High entry fees hindering artisanal miners


THE culture of informality in artisanal and small-scale mining remains a barrier towards formalisation of the sector, a new report has revealed.

The report titled: Formalisation of Artisanal and Small-scale Mining Sector in Zimbabwe: Particularly Gold Sector” prepared by Zimbabwe Diamond and Allied Minerals Workers’ Union general-secretary Justice Chinhema, reveals that formalisation of small-scale miners is a mammoth task.

“Culture of informality in artisanal and small-scale mining is an underlying barrier that makes formalisation difficult because some believe that ‘as long as they could continue working and trading informally, without paying taxes (there is no problem),” part of the report read.

“Artisanal small-scale miners admit that for many years they did not legalise because of fear of the costs of compliance, the excessive high entry fees in the form of technical, environmental, legal and economic requirements.”

“Some indicated that they simply did not want to pay taxes and want to be allowed to continue to work indefinitely while legalisation papers being processed perpetuated a culture of informality,” it says.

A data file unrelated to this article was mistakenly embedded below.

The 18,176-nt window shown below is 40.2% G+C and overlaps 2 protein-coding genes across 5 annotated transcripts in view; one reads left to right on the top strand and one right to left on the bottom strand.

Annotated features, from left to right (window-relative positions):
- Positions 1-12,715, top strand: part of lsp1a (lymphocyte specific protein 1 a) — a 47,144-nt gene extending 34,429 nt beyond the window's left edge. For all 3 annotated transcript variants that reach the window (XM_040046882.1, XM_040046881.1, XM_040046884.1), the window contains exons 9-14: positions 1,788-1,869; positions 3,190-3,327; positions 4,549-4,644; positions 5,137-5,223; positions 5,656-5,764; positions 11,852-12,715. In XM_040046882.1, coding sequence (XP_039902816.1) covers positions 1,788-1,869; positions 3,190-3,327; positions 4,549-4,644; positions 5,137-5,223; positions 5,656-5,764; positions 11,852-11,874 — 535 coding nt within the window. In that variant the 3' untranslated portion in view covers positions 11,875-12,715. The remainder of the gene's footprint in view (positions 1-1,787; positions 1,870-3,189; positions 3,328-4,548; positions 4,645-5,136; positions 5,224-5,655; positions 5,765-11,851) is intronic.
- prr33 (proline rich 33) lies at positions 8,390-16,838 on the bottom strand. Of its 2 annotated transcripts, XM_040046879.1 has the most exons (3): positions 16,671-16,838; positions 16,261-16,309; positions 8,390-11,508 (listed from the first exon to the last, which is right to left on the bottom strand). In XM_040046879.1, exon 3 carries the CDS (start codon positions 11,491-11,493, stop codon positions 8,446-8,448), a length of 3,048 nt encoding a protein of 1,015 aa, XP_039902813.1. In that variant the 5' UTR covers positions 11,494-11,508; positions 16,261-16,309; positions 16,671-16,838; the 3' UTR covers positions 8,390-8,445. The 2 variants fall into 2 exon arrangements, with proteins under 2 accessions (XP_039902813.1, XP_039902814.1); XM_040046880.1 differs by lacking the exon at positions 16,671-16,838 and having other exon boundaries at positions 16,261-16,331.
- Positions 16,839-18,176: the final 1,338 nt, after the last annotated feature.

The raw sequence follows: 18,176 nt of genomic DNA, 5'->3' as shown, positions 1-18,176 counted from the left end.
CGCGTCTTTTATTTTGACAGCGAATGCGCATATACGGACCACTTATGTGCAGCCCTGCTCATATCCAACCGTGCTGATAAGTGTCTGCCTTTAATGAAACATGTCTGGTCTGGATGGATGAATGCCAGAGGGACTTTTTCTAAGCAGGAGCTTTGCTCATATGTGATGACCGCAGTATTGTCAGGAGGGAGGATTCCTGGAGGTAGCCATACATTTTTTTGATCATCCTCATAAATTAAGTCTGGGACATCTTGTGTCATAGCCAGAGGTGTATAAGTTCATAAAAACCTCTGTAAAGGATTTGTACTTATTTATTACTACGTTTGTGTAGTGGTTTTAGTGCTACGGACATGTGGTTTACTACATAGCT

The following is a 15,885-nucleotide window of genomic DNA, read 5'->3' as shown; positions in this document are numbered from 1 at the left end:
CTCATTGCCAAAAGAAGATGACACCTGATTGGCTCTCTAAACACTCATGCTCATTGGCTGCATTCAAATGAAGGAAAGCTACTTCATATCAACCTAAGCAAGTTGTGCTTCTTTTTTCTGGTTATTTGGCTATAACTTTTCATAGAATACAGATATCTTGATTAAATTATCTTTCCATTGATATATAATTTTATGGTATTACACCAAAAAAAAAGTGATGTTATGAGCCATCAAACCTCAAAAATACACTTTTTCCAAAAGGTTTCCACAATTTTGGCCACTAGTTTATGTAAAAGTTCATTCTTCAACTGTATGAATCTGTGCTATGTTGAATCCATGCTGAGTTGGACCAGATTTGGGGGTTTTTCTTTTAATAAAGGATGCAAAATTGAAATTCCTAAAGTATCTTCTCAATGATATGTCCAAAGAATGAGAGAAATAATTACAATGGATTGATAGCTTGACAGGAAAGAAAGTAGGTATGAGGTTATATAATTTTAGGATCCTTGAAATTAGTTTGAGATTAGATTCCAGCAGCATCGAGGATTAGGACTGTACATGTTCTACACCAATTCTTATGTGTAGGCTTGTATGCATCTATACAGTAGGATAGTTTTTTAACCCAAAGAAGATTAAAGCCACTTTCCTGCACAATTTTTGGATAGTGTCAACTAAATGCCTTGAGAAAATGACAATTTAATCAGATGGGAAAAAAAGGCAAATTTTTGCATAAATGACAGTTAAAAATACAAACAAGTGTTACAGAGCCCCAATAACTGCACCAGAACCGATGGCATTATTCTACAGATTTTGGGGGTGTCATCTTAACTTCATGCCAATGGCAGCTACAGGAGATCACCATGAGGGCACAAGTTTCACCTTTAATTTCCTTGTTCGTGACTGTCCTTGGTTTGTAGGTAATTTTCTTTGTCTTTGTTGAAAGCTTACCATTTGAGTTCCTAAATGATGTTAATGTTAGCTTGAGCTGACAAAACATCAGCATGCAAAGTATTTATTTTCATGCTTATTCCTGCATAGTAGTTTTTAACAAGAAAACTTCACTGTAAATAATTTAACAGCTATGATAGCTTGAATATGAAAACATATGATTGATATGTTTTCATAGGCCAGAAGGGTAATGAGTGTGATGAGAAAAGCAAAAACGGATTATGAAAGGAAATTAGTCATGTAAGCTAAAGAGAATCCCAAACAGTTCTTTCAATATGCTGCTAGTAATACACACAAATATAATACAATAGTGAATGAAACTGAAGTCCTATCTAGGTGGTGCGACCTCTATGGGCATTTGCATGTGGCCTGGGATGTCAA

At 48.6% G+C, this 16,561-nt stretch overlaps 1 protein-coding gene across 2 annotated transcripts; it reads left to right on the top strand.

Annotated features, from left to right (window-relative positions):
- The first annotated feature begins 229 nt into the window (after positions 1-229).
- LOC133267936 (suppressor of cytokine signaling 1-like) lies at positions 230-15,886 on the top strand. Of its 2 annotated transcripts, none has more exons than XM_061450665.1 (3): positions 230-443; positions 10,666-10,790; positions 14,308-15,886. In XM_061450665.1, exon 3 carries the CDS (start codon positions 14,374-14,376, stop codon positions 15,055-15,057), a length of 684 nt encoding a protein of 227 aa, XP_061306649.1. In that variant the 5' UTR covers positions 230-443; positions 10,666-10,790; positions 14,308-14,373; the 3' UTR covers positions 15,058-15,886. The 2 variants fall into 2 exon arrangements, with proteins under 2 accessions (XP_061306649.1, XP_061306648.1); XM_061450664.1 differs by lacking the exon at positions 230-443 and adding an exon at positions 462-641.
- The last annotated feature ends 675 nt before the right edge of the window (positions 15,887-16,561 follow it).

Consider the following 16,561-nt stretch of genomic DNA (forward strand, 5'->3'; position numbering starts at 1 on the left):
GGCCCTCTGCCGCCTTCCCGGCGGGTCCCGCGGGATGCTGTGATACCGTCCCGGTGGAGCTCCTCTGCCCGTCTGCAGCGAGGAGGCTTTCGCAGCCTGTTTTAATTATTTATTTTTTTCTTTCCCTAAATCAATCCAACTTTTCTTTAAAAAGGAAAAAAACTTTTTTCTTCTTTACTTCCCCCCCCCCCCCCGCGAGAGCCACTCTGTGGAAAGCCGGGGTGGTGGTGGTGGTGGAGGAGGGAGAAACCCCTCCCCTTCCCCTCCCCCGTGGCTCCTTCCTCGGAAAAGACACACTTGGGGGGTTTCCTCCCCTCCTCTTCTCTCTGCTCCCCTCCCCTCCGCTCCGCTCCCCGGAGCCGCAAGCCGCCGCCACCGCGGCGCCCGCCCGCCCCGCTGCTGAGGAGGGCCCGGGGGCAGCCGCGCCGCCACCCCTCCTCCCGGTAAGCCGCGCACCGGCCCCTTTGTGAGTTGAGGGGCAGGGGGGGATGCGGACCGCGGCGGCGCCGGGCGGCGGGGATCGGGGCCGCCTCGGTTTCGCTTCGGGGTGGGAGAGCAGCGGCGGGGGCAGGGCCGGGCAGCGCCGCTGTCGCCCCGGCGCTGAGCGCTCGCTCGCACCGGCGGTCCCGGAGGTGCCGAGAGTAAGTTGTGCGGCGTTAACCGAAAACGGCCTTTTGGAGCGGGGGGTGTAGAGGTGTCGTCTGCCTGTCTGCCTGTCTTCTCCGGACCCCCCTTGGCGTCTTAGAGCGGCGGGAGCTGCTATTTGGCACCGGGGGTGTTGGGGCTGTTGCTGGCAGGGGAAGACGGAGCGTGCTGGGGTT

Chinhema said considering the culture of informality that prevails in Zimbabwe, and the past failures of government to deliver on requests for legalisation, there is no guarantee that this time around miners would formalise their operations.

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Zimbabwe’s small-scale mining sector is characterised by widespread informality.

About 60% of all mining operations in Zimbabwe, according to the report, are classified as artisanal and small-scale while 40% are considered to be large-scale operations.

Over one million Zimbabweans depend directly on artisanal and small-scale mining for their livelihoods.

Chinhema said the informality deprived the country of important revenue, while poor conditions and the absence of a legal framework, prevented the sector from delivering on important social objectives, such as generating formal employment and improving quality of life in mining districts.

The report recommended that government should prioritise and fund the national formalisation policy, reduce processing timeframes for mining applications, make more land available for artisanal and small-scale miners, create stronger relations with communities where mining will be taking place, define a progressive and step-wise approach to formalisation, among others.

Informal miners have been accused of not delivering gold to Fidelity Printers and Refiners, a situation that is making it difficult for government to grow the economy.

The small-scale miners, however, are currently contributing around 60% of all the gold that is being delivered to Fidelity Printers and Refiners.

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